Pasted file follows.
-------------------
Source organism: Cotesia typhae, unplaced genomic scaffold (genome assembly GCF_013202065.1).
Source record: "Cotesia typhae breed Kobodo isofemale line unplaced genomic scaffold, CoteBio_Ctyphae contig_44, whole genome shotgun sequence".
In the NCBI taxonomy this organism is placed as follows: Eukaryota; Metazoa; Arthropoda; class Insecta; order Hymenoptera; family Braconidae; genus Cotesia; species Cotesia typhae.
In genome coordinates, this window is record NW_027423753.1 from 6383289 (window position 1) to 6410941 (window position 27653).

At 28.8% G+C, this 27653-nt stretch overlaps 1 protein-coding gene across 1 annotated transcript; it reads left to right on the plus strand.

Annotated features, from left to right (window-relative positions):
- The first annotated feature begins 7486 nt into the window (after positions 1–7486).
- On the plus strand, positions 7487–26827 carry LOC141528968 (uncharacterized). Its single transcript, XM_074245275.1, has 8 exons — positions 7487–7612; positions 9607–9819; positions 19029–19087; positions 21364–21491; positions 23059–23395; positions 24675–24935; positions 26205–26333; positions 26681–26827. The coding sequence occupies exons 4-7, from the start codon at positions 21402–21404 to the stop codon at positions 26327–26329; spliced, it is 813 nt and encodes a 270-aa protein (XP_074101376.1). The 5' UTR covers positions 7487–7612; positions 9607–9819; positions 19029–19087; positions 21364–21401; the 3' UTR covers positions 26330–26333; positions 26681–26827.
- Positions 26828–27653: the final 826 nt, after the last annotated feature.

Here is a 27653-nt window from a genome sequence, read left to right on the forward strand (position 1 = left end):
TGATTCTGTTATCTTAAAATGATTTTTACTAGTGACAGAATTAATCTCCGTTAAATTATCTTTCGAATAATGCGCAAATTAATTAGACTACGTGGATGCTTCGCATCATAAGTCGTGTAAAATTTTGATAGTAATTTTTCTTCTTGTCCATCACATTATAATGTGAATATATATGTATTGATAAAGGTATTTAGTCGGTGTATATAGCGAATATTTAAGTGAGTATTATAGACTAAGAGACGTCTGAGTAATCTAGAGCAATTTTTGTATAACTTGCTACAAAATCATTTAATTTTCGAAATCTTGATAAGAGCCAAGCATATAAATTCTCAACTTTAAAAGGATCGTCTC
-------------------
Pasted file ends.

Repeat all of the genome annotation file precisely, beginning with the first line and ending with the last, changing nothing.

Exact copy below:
Source organism: Cotesia typhae, unplaced genomic scaffold (genome assembly GCF_013202065.1).
Source record: "Cotesia typhae breed Kobodo isofemale line unplaced genomic scaffold, CoteBio_Ctyphae contig_44, whole genome shotgun sequence".
In the NCBI taxonomy this organism is placed as follows: Eukaryota; Metazoa; Arthropoda; class Insecta; order Hymenoptera; family Braconidae; genus Cotesia; species Cotesia typhae.
In genome coordinates, this window is record NW_027423753.1 from 6383289 (window position 1) to 6410941 (window position 27653).

At 28.8% G+C, this 27653-nt stretch overlaps 1 protein-coding gene across 1 annotated transcript; it reads left to right on the plus strand.

Annotated features, from left to right (window-relative positions):
- The first annotated feature begins 7486 nt into the window (after positions 1–7486).
- On the plus strand, positions 7487–26827 carry LOC141528968 (uncharacterized). Its single transcript, XM_074245275.1, has 8 exons — positions 7487–7612; positions 9607–9819; positions 19029–19087; positions 21364–21491; positions 23059–23395; positions 24675–24935; positions 26205–26333; positions 26681–26827. The coding sequence occupies exons 4-7, from the start codon at positions 21402–21404 to the stop codon at positions 26327–26329; spliced, it is 813 nt and encodes a 270-aa protein (XP_074101376.1). The 5' UTR covers positions 7487–7612; positions 9607–9819; positions 19029–19087; positions 21364–21401; the 3' UTR covers positions 26330–26333; positions 26681–26827.
- Positions 26828–27653: the final 826 nt, after the last annotated feature.

Here is a 27653-nt window from a genome sequence, read left to right on the forward strand (position 1 = left end):
TGATTCTGTTATCTTAAAATGATTTTTACTAGTGACAGAATTAATCTCCGTTAAATTATCTTTCGAATAATGCGCAAATTAATTAGACTACGTGGATGCTTCGCATCATAAGTCGTGTAAAATTTTGATAGTAATTTTTCTTCTTGTCCATCACATTATAATGTGAATATATATGTATTGATAAAGGTATTTAGTCGGTGTATATAGCGAATATTTAAGTGAGTATTATAGACTAAGAGACGTCTGAGTAATCTAGAGCAATTTTTGTATAACTTGCTACAAAATCATTTAATTTTCGAAATCTTGATAAGAGCCAAGCATATAAATTCTCAACTTTAAAAGGATCGTCTC